On the radio this morning Kim Hill interviewed Graeme Simsion, the NZ-born Australian author of the successful novel The Rosie Project. The main protagonist in the book has Asperger's, although Simsion doesn't explicitly mention it. It sounds like a good read - I must look out for it. Simsion ran an IT business, earning good money, before (in his fifties) turning his hand to writing. I was intrigued by two things he had to say. First that to become an expert at something (to the point of making a living from it) requires 10,000 hours of practice, whether that's writing or painting or golf or whatever, and since most of us can't afford to give up our day jobs we need to find those 10,000 hours on top of our full-time employment. So if I could manage thirty hours a week, that's seven years! I'll be forty by then, and probably overweight, living alone in a complete pigsty. His other comment related to people with Asperger's: they can (1) choose to remain social outsiders, or (2) learn what to say at parties and, as he put it, what wine to serve with which cheese, and gradually "grow out of it". That's all a serious oversimplification. It's possible to do something in between (have social contact without being the life and soul of the party) and for some people on the spectrum, fitting in is extremely difficult if not impossible no matter how hard they work at it. As for the "grow out of it" bit, that's a great way to perpetuate the myth that autism is "something kids have".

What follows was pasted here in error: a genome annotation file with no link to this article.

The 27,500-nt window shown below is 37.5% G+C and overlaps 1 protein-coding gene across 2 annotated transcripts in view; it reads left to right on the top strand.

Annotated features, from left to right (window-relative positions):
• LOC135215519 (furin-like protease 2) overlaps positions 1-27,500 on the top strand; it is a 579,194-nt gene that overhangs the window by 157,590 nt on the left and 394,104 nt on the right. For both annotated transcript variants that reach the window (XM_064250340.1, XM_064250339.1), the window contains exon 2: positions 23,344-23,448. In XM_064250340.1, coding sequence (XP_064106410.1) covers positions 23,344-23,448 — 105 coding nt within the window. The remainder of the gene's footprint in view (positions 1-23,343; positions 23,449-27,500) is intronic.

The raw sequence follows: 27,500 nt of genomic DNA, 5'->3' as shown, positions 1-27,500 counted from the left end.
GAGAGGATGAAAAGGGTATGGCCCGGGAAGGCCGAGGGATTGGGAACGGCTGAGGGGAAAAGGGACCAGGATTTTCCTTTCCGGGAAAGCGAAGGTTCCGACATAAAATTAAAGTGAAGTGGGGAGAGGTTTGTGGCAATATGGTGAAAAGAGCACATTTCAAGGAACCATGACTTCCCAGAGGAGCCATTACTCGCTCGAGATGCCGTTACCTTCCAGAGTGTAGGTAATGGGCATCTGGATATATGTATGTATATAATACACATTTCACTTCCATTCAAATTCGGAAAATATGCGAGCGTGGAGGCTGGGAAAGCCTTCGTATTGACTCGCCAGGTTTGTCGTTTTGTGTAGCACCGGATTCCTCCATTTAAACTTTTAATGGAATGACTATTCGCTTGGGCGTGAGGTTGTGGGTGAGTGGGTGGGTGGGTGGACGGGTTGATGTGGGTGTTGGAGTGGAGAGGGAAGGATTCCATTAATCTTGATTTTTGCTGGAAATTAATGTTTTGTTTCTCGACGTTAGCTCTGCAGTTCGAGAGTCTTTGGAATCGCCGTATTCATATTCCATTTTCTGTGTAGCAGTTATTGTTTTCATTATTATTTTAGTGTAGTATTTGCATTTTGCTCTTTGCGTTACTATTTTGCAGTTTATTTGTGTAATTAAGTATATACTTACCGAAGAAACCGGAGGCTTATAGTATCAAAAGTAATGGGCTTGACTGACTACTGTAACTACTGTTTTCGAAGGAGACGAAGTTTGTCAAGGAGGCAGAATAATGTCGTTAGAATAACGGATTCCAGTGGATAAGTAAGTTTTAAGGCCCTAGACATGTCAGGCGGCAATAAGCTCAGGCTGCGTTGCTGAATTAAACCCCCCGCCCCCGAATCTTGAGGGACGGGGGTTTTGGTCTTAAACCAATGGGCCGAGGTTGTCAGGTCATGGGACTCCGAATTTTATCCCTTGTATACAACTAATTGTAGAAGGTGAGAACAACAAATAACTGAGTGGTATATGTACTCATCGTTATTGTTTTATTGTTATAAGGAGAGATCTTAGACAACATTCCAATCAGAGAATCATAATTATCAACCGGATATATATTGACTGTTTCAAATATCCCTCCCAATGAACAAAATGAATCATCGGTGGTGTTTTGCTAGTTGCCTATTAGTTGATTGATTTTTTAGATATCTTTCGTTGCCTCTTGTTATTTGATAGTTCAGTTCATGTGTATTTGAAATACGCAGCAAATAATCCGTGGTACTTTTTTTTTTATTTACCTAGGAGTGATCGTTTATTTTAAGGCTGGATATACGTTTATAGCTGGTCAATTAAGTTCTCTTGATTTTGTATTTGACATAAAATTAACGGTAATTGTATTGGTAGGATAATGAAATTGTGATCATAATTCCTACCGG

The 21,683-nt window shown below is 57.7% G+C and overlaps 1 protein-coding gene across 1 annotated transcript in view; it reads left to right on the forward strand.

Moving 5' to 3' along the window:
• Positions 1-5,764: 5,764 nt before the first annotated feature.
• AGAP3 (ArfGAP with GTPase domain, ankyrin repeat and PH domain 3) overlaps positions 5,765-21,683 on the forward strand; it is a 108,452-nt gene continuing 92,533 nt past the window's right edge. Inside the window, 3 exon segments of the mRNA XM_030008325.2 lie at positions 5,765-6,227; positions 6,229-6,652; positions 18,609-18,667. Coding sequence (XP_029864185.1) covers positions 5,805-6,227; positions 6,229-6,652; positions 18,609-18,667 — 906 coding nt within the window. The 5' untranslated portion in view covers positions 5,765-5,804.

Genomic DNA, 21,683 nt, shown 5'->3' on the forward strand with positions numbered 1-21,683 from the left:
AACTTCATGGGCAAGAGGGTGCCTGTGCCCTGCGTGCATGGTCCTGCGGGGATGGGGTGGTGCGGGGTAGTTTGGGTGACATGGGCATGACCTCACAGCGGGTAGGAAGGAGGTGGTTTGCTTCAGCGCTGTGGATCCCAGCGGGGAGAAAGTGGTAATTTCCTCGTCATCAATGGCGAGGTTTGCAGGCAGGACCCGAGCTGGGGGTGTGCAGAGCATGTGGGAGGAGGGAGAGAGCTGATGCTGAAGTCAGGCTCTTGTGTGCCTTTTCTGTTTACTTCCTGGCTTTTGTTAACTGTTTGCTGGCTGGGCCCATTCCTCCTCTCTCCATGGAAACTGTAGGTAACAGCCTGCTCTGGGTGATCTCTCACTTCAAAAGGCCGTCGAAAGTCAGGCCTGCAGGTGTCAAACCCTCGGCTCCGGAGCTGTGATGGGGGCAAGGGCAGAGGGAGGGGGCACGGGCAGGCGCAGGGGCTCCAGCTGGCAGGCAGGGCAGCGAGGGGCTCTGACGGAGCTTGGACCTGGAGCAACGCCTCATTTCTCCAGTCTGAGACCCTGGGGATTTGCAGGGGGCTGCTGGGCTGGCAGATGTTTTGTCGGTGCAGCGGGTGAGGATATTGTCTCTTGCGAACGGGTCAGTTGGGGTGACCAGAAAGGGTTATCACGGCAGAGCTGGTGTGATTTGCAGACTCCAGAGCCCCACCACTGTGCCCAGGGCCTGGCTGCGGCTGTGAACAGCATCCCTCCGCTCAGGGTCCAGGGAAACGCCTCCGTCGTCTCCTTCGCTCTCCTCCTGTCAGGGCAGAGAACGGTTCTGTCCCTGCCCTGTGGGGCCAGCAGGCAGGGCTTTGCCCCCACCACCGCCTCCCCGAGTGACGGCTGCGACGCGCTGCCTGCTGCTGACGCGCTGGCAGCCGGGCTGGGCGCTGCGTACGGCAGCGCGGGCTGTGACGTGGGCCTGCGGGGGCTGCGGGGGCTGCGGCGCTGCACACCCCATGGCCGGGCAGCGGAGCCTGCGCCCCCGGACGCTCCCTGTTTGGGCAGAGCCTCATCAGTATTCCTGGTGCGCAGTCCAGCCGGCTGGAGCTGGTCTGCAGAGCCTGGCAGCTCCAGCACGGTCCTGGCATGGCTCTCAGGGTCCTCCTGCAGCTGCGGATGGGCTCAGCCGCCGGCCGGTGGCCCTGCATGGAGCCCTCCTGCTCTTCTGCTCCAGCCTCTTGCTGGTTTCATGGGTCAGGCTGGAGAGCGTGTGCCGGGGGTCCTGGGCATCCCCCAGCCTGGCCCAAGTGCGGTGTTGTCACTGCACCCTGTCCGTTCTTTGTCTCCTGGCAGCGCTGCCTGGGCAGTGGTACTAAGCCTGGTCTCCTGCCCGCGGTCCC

Yesterday our work team went out for lunch. I had a rather yummy lamb shank. I've given some thought to how easy or hard it would be to give various things up for a year. Alcohol: pretty easy; I enjoy a glass of wine or beer but I could easily go without. Online poker: harder, but I've managed fine so far and never get the urge to play. Meat: now there's a toughie (typing that has got me thinking of steak). Meat-free days are extremely rare for me (I'm still thinking of steak). Mmm. To be honest I don't eat huge amounts of meat but that's more a financial decision than anything else.
On Wednesday we had the day off to celebrate Bob Marley Day. I spent some time on my puzzles - I'm submitting some to an Australian publishing company - and had fun and games with my printer. I decided to cut my losses and buy a new (cheap) one. I also bought some extra ink that cost more than the printer.